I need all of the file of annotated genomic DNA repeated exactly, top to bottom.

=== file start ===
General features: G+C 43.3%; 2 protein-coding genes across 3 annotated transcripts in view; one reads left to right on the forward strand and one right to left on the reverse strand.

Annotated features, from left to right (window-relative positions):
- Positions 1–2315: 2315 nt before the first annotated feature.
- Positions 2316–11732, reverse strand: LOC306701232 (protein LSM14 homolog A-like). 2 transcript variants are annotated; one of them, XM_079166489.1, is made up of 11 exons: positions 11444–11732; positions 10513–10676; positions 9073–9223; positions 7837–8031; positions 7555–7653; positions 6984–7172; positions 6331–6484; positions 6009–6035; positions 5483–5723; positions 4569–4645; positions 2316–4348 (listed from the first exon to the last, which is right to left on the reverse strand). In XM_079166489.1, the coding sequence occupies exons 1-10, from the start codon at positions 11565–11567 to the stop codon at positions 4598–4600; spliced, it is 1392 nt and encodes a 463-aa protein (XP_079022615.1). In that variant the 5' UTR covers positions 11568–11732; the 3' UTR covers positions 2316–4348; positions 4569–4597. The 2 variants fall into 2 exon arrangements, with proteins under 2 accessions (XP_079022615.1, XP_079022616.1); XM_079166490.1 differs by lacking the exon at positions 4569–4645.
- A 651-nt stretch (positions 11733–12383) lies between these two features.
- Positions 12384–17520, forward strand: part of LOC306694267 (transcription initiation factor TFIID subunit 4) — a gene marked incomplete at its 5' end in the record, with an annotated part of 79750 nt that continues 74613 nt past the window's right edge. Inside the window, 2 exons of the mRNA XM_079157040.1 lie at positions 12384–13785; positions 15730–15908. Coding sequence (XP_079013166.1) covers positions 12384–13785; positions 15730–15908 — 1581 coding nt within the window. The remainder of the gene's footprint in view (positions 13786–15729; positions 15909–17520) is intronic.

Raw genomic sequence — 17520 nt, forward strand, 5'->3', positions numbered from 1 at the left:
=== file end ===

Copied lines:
General features: G+C 43.3%; 2 protein-coding genes across 3 annotated transcripts in view; one reads left to right on the forward strand and one right to left on the reverse strand.

Annotated features, from left to right (window-relative positions):
- Positions 1–2315: 2315 nt before the first annotated feature.
- Positions 2316–11732, reverse strand: LOC306701232 (protein LSM14 homolog A-like). 2 transcript variants are annotated; one of them, XM_079166489.1, is made up of 11 exons: positions 11444–11732; positions 10513–10676; positions 9073–9223; positions 7837–8031; positions 7555–7653; positions 6984–7172; positions 6331–6484; positions 6009–6035; positions 5483–5723; positions 4569–4645; positions 2316–4348 (listed from the first exon to the last, which is right to left on the reverse strand). In XM_079166489.1, the coding sequence occupies exons 1-10, from the start codon at positions 11565–11567 to the stop codon at positions 4598–4600; spliced, it is 1392 nt and encodes a 463-aa protein (XP_079022615.1). In that variant the 5' UTR covers positions 11568–11732; the 3' UTR covers positions 2316–4348; positions 4569–4597. The 2 variants fall into 2 exon arrangements, with proteins under 2 accessions (XP_079022615.1, XP_079022616.1); XM_079166490.1 differs by lacking the exon at positions 4569–4645.
- A 651-nt stretch (positions 11733–12383) lies between these two features.
- Positions 12384–17520, forward strand: part of LOC306694267 (transcription initiation factor TFIID subunit 4) — a gene marked incomplete at its 5' end in the record, with an annotated part of 79750 nt that continues 74613 nt past the window's right edge. Inside the window, 2 exons of the mRNA XM_079157040.1 lie at positions 12384–13785; positions 15730–15908. Coding sequence (XP_079013166.1) covers positions 12384–13785; positions 15730–15908 — 1581 coding nt within the window. The remainder of the gene's footprint in view (positions 13786–15729; positions 15909–17520) is intronic.

Raw genomic sequence — 17520 nt, forward strand, 5'->3', positions numbered from 1 at the left: